DFI Forensics Inc.

DFI Forensics Inc.
FIRM:
DFI Forensics Inc.
AREAS OF PRACTICE:
Legal Supplier

DFI Forensics Inc. provides digital forensics and cybersecurity services to lawyers, businesses and human resources professionals across Canada.

Based in Langley, British Columbia, with locations in Vancouver, Calgary and Toronto, the company acquires, preserves, and analyzes digital evidence from computers, servers and mobile devices in order to determine facts. It follows strict forensic protocols to ensure the admissibility of evidence in court, if necessary.

DFI's cases typically involve:

  • workplace disputes, including discipline, dismissal, human rights, discrimination and harassment
  • family law, such as evidence to resolve issues of credibility, custody and access, division of assets
  • Anton Piller orders, involving the civil search and seizure of evidence, in which an expert is necessary to assist in the execution of such orders when they relate to computers and smartphones
  • business law matters involving, intellectual property theft, non-competition disputes and non-disclosure agreements
  • analysis of metadata to determine date, time, location, creation and revision evidence in relation to computer files.

Tyler Hatch, founder and CEO of DFI Forensics Inc., is a certified computer and mobile forensics examiner who was a former practising trial lawyer, making him one of the most unique investigators in the digital forensics community today.

DFI Forensics Inc. Posts

Checklist for hiring a digital forensics investigator

Lawyers hiring digital forensics experts are too often relying on a Google search, then falling for cutesy company names offering geeks or nerds for hire because they don’t understand the field, says B.C. digital forensics investigator Tyler Hatch. Read more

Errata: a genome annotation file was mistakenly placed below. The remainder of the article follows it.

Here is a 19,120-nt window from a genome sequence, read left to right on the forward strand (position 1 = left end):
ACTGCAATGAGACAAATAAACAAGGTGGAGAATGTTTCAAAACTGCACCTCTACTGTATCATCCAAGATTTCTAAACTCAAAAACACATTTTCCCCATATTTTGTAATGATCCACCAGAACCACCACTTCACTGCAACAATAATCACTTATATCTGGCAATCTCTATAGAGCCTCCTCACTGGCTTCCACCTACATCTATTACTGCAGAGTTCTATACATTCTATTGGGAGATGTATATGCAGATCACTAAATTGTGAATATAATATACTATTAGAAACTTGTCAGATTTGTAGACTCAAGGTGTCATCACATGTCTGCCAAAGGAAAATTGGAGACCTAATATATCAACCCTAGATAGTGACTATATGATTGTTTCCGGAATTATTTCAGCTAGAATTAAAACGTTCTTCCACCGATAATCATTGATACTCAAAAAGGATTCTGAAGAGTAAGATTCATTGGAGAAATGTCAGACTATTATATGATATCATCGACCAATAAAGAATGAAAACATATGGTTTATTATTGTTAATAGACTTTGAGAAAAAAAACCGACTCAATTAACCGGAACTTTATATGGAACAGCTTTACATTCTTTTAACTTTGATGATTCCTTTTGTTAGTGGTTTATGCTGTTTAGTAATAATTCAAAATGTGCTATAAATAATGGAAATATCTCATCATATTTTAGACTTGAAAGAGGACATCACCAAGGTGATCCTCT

Top five reasons HR professionals should use digital forensics

By Tyler Hatch . HR professionals get involved when employees are disciplined or dismissed for contravening workplace policies . Computers, smartphones, tablets and the internet are incredibly prevalent in the modern workplace and therefore the chances are high that discipline or dismissal will involve the use of technology or the internet in the workplace. Read more

Mobile forensics pro a valuable ally in family law disputes

Smartphones and social media applications help people stay connected, but they can also facilitate online harassment and spying once a relationship breaks down, says Tyler Hatch , founder and CEO of DFI Forensics Inc . Read more

Are BYOD policies a threat to your business?

Employees can be a business’s most unrecognized threat, and that risk is compounded by company policies that rely on employees to use their own devices for sensitive information and communication, says Tyler Hatch , founder and CEO of DFI Forensics Inc. Read more

Collecting cellphone evidence requires specialized skill set

Retrieving and preserving potential court evidence from cellphones and other mobile devices requires the specialized skills of a mobile forensics examiner, says Tyler Hatch , founder and CEO of DFI Forensics Inc. Read more

Our network was hacked — now what?

When a company’s computer network has been hacked, a digital forensic expert should be immediately called in to investigate, says Tyler Hatch , founder and CEO of DFI Forensics Inc. Read more

Brave new world: navigating privacy breaches

New requirements for businesses to report data breaches to the Office of the Privacy Commissioner and alert their clients will not likely result in many fines, says Tyler Hatch , founder and CEO of DFI Forensics Inc. Read more

DFI Forensics: processing digital crime scenes

Anyone who’s seen police process a physical crime scene on TV has an idea of what DFI Forensics Inc. does for clients, says Tyler Hatch , the company’s founder and CEO. Read more

Using digital forensics when onboarding new employees

By Tyler Hatch . So you’re ready to make an offer of employment to your company’s next great employee or executive. The candidate looks amazing on paper and shined bright during interviews. Read more

Theft of intellectual property in the workplace

By Tyler Hatch . Recent surveys suggest that half of employees admit to stealing intellectual property (IP) from their company when they are fired. Their reasons appeared to range anywhere from wanting to make their former employer look bad out of vengeance to wanting to branch out on their own and start a competing business. Read more